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New homeowner suspicious of HOA’s sudden demands to make costly changes to their condo: ‘This does not make sense’

“You would think the insurance company would have known this.”

"You would think the insurance company would have known this."

Photo Credit: iStock

One homeowner was peeved when they were expected to spend thousands of dollars to replace a brand-new condo roof.

“Just bought a [Florida] condo, roof only 3yrs old,” they explained in their post on an anti-HOA subreddit. “Now HOA states [there will be a special assessment] of $8000 because [the insurance] company won’t insure a polyurethane roof. Seriously? Ah, wouldn’t they have known this?”

According to the Redditor, the project would total $298,000, spread among 30 units. What was especially frustrating for the condo owner was that they’d just made their purchase four months earlier. 

“You would think the insurance company would have known this 1-3 years ago,” they complained. “But now? ‘Sorry, this roof made out of poly is no longer good’ … this does not make sense.”

Unfortunately, this Redditor is facing an issue that’s hurting many Florida homeowners: Insurance is getting harder to find and more expensive to buy. With every natural disaster hitting the state, insurance companies are seeing their risk increase, so they raise prices to compensate.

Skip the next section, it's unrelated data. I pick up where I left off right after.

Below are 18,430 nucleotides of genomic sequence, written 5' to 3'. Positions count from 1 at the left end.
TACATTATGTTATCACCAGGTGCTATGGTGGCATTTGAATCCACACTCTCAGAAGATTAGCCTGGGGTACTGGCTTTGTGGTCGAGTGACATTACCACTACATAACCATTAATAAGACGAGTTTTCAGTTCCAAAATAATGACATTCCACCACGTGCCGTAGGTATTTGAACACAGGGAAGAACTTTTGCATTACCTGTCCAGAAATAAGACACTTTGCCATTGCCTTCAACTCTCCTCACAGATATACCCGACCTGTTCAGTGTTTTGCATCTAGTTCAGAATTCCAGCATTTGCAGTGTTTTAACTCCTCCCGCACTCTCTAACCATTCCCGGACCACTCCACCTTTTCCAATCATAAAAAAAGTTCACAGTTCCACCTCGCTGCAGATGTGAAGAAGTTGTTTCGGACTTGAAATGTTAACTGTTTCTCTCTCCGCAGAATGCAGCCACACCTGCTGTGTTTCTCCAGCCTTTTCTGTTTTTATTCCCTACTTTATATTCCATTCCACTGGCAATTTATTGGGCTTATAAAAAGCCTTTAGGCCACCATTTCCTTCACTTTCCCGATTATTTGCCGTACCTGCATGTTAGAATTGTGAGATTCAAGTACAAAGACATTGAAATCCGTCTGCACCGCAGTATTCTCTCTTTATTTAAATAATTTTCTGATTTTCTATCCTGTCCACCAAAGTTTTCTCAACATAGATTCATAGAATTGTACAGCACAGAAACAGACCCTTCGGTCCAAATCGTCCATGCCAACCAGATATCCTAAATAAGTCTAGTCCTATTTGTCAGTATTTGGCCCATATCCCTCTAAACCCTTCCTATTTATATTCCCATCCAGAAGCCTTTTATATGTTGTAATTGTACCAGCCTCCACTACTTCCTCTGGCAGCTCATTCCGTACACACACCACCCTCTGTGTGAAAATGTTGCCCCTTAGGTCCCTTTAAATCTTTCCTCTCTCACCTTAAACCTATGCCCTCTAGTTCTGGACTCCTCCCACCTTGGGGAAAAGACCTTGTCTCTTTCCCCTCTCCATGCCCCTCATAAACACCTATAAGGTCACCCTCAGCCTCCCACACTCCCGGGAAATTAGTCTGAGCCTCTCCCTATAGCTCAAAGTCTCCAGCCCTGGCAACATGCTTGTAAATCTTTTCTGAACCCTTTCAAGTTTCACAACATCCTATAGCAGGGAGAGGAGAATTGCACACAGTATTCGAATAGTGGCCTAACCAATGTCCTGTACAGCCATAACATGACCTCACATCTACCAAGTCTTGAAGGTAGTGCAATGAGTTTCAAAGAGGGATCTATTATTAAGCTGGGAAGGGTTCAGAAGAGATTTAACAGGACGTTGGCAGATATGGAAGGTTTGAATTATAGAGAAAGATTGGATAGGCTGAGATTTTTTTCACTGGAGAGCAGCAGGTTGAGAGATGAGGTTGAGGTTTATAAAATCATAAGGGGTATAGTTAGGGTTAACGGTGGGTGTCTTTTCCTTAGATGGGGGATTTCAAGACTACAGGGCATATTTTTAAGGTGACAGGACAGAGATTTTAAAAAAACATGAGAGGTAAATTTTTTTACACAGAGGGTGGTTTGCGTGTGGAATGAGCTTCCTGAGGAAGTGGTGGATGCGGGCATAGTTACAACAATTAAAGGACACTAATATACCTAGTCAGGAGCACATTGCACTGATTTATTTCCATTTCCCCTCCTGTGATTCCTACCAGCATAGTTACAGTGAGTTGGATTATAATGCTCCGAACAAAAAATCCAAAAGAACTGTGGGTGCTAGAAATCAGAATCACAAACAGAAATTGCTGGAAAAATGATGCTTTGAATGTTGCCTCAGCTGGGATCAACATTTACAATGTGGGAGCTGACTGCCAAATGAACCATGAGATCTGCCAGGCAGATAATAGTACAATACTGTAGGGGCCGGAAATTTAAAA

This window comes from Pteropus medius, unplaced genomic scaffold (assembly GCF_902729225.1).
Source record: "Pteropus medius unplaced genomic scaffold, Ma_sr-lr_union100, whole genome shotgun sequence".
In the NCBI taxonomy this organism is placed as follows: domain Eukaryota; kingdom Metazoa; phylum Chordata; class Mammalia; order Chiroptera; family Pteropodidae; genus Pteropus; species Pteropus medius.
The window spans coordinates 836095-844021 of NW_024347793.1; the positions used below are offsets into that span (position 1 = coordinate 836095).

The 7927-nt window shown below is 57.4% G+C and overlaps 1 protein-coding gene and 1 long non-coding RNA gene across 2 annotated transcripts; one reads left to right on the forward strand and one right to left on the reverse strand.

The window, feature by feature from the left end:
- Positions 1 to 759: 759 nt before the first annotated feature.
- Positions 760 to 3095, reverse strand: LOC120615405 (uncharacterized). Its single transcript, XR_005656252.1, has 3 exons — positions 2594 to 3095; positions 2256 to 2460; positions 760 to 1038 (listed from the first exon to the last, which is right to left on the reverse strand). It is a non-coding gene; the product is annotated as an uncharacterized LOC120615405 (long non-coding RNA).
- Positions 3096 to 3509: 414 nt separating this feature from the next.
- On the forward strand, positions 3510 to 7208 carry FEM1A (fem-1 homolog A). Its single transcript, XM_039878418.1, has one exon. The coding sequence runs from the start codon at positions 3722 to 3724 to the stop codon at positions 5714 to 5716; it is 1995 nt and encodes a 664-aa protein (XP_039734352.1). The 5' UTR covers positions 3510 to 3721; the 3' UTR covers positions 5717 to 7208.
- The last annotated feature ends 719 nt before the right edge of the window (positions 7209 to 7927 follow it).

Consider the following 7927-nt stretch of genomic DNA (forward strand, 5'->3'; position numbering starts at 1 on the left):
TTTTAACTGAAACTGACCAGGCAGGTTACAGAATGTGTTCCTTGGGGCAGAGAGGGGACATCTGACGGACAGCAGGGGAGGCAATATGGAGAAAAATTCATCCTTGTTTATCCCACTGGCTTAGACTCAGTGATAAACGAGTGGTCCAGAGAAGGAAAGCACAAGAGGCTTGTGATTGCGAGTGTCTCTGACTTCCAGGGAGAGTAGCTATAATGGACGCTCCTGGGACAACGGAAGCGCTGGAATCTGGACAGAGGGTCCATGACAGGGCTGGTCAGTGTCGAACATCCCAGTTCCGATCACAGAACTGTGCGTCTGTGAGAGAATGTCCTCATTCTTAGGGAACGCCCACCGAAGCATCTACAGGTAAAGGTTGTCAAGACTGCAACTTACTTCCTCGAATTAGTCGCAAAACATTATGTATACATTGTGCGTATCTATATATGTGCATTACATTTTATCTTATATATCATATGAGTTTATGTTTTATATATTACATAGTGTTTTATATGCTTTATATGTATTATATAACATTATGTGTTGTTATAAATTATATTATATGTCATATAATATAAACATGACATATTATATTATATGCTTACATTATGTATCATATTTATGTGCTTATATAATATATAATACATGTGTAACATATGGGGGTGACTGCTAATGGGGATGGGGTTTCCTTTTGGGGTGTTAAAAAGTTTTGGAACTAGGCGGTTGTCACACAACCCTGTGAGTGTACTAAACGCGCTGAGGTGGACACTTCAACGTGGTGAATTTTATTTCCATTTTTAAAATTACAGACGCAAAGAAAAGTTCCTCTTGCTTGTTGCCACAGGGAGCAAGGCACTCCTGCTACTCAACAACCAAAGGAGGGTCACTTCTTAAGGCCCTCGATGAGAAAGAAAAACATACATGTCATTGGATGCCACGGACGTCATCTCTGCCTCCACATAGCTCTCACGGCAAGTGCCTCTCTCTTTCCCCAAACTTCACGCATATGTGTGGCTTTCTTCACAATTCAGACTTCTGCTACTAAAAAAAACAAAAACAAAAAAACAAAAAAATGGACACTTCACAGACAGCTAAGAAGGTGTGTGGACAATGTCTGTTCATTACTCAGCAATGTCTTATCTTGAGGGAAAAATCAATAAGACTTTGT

Worse, as the planet gets hotter, natural disasters are becoming more common. Many insurance companies are responding by abandoning the riskiest states, and Florida is at the top of that list.

“Lots of insurance companies are ditching Florida because there are just too many claims. Those remaining can be very selective of who they will insure,” said a commenter.

In that climate, choosing a polyurethane roof was probably unwise to start with. The thin plastic membranes that make up this type of roof are vulnerable to leaks and punctures, especially over time — not to mention that all that plastic is made from highly polluting oil and is almost impossible to recycle. Tile, slate, metal, and wood shakes are all more durable and eco-friendly options the HOA could have chosen.

Sadly, HOAs are notorious for getting in the way of affordable and environmentally friendly home upgrades. Often, the only way to improve the situation is by changing the rules from within.

This time, commenters advised the original poster to get involved and make sure the next roof installation was done right. 

“Follow up with the HOA to find out … how many bids are they getting, what criteria are they going to use to choose a contractor, what materials will be used, what sort of warranty will there be on the new roof,” said one user.

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